**An overview of non-parametric estimation methods used in population analysis **

Robert H. Leary

Certara, Cary, NC. USA.

**Objectives: **To present an overview of non-parametric (NP) estimation methods used to analyze PK/PD population models. Emphasis will be placed on current generation NP maximum likelihood (ML) methods, although semiparametric ML and Bayesian NP methods based on Dirichlet priors will be briefly described. Differences with parametric methods will be discussed, as will advantages and limitations of the NP approach. We will also discuss the range of mainstream current implementations now in use, and their various approaches to dealing with some of the limitations of earlier NP methods.

**Overview: **In 1986 Mallet wrote a seminal paper [1] which described an NP approach (Non-Parametric Maximum Likelihood, or NPML) for the PK/PD population estimation problem in which the assumption that the random effects (ETAs) are based on a multivariate normal distribution is discarded in favor of an arbitrary distribution. The paper described the key mathematical property of ML-based NP estimators, namely that the form of the optimal solution is a discrete distribution with support on a limited number (generally not greater than Nsub, the number of subjects) of support points. Mallet's algorithm allowed the support points to move (but only one per iteration) based on some ideas from optimal design (OD) theory, but suffered from a relatively slow algorithm for computing probabilities. In 1991, Schumitzky proposed a new NPEM (Non-Parametric Expectation Maximization) algorithm in which the support points were fixed and the probabilities computed via an EM algorithm [2]. Both NPML and NPEM were viable but slow and had a fundamental limitation in that the residual error model had to be input a priori. However, both algorithms were demonstrably successful in identifying, for example, mixtures of fast and slow metabolizers, even with relatively sparse data, in cases where standard parametric methods failed.

NPEM was ultimately succeeded by Leary's 2001 NPAG (Non-Parametric Adaptive Grid) algorithm [3], which allowed much smaller initial grids, movable support points (several per iteration), and had a far faster primal-dual probability optimization algorithm which took advantage of the convexity (in probabilities) of the negative NP log likelihood function. NPAG resolved some of the NP performance issues and is still the primary NP method in use by the Laboratory of Applied Pharmacokinetics in its Pmetrics and BestDose software as well as the method current used in Certara’s Phoenix NLME software.

NP algorithms gained a great deal of exposure when a rather simple NP variant NONP appeared in NONMEM 6 in 2007. NONP fixed the support points at the EBE posthoc values of a prior parametric run, and that parametric run was also used to import covariate fixed effect and residual error model parameters. The initial NONP version was usually quite fast due to its limited grid size, but suffered to some extent from that limited grid and shrinkage effects in the sparse data case. Later work in Karlsson's laboratory at Uppsala to some extent resolved the NONP grid problem by augmenting the starting grid with several strategies [4]. These modifications have now made their way into PsN and hence are readily available to the community at large. The Karlsson laboratory also did some pioneering work on bootstrap and SSE estimation of standard errors, which appear to be the only viable approaches for the NP case [5].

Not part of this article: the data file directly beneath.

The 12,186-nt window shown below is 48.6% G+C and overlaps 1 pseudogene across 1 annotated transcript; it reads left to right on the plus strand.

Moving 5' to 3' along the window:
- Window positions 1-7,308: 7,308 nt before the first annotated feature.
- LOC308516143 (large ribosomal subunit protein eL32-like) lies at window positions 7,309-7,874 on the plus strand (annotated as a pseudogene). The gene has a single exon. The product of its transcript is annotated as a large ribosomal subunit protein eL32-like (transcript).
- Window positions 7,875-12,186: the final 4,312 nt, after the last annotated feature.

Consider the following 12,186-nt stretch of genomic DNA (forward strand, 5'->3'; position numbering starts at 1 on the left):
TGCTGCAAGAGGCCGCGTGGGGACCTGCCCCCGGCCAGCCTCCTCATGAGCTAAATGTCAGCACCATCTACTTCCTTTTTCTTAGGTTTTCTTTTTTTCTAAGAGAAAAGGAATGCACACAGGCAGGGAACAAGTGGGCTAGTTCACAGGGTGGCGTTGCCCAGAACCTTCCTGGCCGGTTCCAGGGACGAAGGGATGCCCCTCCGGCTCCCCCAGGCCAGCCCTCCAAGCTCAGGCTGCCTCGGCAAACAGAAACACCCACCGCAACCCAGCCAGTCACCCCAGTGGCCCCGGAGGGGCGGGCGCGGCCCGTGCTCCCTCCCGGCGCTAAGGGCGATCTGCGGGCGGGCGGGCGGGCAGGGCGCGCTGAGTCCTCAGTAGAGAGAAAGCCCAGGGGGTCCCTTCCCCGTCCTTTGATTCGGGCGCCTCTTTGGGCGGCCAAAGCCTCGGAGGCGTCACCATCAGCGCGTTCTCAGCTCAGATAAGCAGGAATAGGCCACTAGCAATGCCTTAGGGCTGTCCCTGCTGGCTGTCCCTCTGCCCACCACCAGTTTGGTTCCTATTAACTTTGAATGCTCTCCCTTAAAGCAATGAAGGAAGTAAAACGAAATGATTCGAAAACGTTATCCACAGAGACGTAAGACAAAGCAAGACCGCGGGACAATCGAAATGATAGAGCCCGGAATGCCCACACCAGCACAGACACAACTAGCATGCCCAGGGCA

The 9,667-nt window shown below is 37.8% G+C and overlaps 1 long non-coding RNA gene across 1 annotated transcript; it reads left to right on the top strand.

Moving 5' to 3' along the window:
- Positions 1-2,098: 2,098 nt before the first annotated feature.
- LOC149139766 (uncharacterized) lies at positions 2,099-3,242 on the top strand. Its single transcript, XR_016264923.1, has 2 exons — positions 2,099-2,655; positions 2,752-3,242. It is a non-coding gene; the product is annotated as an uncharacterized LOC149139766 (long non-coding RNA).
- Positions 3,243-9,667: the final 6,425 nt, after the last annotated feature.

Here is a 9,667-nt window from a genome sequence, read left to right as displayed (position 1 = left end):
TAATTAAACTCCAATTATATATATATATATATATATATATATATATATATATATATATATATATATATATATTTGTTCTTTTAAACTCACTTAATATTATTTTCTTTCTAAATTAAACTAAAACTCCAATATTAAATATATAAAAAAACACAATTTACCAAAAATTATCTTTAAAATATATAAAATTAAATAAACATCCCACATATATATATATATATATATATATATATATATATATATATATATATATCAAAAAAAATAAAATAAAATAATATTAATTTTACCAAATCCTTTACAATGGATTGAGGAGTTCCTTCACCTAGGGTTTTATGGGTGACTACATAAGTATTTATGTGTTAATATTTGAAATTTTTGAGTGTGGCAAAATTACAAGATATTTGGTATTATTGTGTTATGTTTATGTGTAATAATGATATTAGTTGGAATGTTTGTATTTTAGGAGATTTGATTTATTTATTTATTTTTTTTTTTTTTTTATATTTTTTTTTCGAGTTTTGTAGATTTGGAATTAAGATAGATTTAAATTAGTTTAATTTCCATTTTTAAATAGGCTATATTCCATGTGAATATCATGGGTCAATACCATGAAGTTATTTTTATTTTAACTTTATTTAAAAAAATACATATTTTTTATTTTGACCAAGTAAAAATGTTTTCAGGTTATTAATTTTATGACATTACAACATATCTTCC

NP methods are still an active area of research with an increasing user base and there are now a variety of quite effective methods available to the PK/PD population community. There are still limitations and some performance issues, but these are gradually being overcome. We expect this trend to continue in the future and NP methods to take a more visible and effective role in the armamentarium of population methods.

**References:**

[1] A. Mallet. A maximum likelihood estimation method for random coefficient regression models. Biometrika, 73(3):645–656, 1986.

[2] A. Schumitzky. Nonparametric EM algorithms for estimating prior distributions. Applied Mathematics and Computation, 45(2, part II):143–157, 1991.

[3] R. Leary et al. An adaptive grid non-parametric approach to pharmacokinetic and pharmacodynamic population modeling. Proceedings 14th IEEE Symposium on Computer- Based Medical Systems. 26-27 July 2001.

[4] R. Savic et al. Evaluation of an extended grid method for estimation using nonparametric distributions. AAPS J. 11(3):615-27, 2009.

[5] P. Baverel et al. Two bootstrapping routines for obtaining imprecision estimates for nonparametric parameter distributions in nonlinear mixed effects models. J Pharmacokinet Pharmacodyn. 38(1):63-82, 2011.